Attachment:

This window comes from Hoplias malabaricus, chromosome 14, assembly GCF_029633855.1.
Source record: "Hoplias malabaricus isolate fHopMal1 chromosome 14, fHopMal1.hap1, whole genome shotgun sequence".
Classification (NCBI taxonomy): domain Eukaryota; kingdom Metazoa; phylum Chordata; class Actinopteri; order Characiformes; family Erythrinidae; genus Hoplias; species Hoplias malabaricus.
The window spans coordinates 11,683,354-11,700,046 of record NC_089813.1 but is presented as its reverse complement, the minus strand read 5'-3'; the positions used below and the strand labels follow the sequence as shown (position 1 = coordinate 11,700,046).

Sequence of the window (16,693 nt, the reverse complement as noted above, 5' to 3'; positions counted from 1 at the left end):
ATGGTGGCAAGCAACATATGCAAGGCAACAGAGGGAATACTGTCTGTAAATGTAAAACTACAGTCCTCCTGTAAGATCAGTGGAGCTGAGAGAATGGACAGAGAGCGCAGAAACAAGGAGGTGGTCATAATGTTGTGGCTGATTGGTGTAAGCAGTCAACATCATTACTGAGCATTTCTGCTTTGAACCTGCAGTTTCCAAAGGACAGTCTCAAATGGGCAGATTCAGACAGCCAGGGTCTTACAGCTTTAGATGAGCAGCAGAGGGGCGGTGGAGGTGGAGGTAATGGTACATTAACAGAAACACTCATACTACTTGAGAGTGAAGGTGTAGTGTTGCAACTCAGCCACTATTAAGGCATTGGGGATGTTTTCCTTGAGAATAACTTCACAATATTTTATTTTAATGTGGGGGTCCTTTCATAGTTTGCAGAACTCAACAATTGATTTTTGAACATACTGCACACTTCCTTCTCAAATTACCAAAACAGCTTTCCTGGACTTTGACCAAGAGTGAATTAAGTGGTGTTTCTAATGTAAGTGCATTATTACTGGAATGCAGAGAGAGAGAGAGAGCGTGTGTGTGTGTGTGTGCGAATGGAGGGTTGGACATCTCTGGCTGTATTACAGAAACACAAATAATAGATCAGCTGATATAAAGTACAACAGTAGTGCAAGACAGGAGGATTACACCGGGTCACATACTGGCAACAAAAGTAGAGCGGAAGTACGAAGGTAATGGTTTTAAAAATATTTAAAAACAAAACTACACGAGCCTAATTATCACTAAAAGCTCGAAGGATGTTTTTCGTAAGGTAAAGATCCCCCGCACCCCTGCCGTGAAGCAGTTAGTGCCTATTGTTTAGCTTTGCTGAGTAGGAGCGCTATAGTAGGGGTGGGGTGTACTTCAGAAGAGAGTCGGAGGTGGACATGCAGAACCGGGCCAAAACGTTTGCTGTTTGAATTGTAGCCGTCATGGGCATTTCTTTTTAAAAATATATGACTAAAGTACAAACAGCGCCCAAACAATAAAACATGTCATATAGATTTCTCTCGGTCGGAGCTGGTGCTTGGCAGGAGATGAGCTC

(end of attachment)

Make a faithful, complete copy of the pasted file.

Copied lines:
This window comes from Hoplias malabaricus, chromosome 14, assembly GCF_029633855.1.
Source record: "Hoplias malabaricus isolate fHopMal1 chromosome 14, fHopMal1.hap1, whole genome shotgun sequence".
Classification (NCBI taxonomy): domain Eukaryota; kingdom Metazoa; phylum Chordata; class Actinopteri; order Characiformes; family Erythrinidae; genus Hoplias; species Hoplias malabaricus.
The window spans coordinates 11,683,354-11,700,046 of record NC_089813.1 but is presented as its reverse complement, the minus strand read 5'-3'; the positions used below and the strand labels follow the sequence as shown (position 1 = coordinate 11,700,046).

Sequence of the window (16,693 nt, the reverse complement as noted above, 5' to 3'; positions counted from 1 at the left end):
ATGGTGGCAAGCAACATATGCAAGGCAACAGAGGGAATACTGTCTGTAAATGTAAAACTACAGTCCTCCTGTAAGATCAGTGGAGCTGAGAGAATGGACAGAGAGCGCAGAAACAAGGAGGTGGTCATAATGTTGTGGCTGATTGGTGTAAGCAGTCAACATCATTACTGAGCATTTCTGCTTTGAACCTGCAGTTTCCAAAGGACAGTCTCAAATGGGCAGATTCAGACAGCCAGGGTCTTACAGCTTTAGATGAGCAGCAGAGGGGCGGTGGAGGTGGAGGTAATGGTACATTAACAGAAACACTCATACTACTTGAGAGTGAAGGTGTAGTGTTGCAACTCAGCCACTATTAAGGCATTGGGGATGTTTTCCTTGAGAATAACTTCACAATATTTTATTTTAATGTGGGGGTCCTTTCATAGTTTGCAGAACTCAACAATTGATTTTTGAACATACTGCACACTTCCTTCTCAAATTACCAAAACAGCTTTCCTGGACTTTGACCAAGAGTGAATTAAGTGGTGTTTCTAATGTAAGTGCATTATTACTGGAATGCAGAGAGAGAGAGAGAGCGTGTGTGTGTGTGTGTGCGAATGGAGGGTTGGACATCTCTGGCTGTATTACAGAAACACAAATAATAGATCAGCTGATATAAAGTACAACAGTAGTGCAAGACAGGAGGATTACACCGGGTCACATACTGGCAACAAAAGTAGAGCGGAAGTACGAAGGTAATGGTTTTAAAAATATTTAAAAACAAAACTACACGAGCCTAATTATCACTAAAAGCTCGAAGGATGTTTTTCGTAAGGTAAAGATCCCCCGCACCCCTGCCGTGAAGCAGTTAGTGCCTATTGTTTAGCTTTGCTGAGTAGGAGCGCTATAGTAGGGGTGGGGTGTACTTCAGAAGAGAGTCGGAGGTGGACATGCAGAACCGGGCCAAAACGTTTGCTGTTTGAATTGTAGCCGTCATGGGCATTTCTTTTTAAAAATATATGACTAAAGTACAAACAGCGCCCAAACAATAAAACATGTCATATAGATTTCTCTCGGTCGGAGCTGGTGCTTGGCAGGAGATGAGCTC